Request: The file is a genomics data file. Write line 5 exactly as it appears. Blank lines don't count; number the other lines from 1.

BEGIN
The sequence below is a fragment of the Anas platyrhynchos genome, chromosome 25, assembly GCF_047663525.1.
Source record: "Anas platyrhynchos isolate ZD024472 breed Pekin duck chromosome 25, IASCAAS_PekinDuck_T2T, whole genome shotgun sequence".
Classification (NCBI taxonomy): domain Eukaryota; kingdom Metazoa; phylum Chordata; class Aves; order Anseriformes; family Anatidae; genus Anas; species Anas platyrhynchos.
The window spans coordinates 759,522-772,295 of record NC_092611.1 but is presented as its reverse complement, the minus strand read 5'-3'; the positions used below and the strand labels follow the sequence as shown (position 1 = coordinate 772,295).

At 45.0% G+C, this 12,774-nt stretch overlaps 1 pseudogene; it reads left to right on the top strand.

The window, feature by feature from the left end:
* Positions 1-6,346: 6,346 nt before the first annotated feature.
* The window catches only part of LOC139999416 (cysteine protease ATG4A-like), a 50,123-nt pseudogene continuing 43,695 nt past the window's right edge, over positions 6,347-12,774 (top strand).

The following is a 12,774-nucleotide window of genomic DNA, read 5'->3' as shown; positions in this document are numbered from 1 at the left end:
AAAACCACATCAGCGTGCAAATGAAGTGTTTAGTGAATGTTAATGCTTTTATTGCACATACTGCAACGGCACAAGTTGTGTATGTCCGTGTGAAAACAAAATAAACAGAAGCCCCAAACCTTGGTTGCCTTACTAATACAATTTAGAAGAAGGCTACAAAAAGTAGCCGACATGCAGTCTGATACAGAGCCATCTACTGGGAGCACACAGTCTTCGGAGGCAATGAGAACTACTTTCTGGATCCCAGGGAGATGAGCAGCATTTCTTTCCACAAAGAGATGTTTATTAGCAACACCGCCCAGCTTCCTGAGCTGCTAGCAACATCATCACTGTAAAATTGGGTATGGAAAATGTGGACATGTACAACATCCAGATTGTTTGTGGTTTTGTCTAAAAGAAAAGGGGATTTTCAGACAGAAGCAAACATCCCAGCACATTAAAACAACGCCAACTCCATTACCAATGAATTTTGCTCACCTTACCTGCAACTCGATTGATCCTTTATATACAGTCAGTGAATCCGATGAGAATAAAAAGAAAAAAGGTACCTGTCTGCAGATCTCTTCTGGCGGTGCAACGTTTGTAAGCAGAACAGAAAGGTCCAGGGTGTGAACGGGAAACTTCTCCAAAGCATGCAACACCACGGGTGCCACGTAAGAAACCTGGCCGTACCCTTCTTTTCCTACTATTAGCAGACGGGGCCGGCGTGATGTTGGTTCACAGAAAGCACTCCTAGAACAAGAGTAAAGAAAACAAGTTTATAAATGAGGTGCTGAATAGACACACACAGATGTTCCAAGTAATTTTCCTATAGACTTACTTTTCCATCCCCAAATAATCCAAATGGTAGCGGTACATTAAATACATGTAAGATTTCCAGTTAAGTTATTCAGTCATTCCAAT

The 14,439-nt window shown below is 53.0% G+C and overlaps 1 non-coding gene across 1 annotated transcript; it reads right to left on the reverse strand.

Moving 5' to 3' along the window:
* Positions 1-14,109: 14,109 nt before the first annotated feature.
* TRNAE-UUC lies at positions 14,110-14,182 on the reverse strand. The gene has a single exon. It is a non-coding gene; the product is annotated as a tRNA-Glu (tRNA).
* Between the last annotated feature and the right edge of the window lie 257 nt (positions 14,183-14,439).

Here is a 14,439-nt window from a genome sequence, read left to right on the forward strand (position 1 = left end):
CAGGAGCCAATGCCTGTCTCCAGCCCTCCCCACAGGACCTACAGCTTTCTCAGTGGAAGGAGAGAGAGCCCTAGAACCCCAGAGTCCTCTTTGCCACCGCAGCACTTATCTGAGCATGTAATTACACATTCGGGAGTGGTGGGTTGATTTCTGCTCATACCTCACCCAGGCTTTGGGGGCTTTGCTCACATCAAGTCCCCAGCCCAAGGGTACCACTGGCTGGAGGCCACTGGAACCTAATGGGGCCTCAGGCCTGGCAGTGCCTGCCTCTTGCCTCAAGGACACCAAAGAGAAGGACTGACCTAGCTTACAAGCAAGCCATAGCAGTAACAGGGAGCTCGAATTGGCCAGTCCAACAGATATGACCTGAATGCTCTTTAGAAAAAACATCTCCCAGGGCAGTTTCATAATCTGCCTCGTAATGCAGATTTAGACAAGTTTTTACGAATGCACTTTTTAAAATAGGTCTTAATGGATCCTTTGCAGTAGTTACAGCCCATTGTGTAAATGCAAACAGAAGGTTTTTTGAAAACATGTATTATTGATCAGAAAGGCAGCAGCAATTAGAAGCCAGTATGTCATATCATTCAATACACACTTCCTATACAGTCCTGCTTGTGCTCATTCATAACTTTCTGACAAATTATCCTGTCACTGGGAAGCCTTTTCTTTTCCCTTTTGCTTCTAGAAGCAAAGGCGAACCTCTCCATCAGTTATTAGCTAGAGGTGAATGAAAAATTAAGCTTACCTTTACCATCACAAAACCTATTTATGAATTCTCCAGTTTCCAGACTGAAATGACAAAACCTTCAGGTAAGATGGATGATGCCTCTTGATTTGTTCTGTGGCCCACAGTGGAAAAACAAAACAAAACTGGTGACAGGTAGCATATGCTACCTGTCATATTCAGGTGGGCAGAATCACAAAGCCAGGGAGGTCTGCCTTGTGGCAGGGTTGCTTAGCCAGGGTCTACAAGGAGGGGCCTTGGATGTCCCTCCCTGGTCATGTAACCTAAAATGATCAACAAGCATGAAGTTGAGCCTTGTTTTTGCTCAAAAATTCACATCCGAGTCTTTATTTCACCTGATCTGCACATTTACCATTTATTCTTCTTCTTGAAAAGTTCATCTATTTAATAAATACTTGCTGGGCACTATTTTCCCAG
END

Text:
At 45.0% G+C, this 12,774-nt stretch overlaps 1 pseudogene; it reads left to right on the top strand.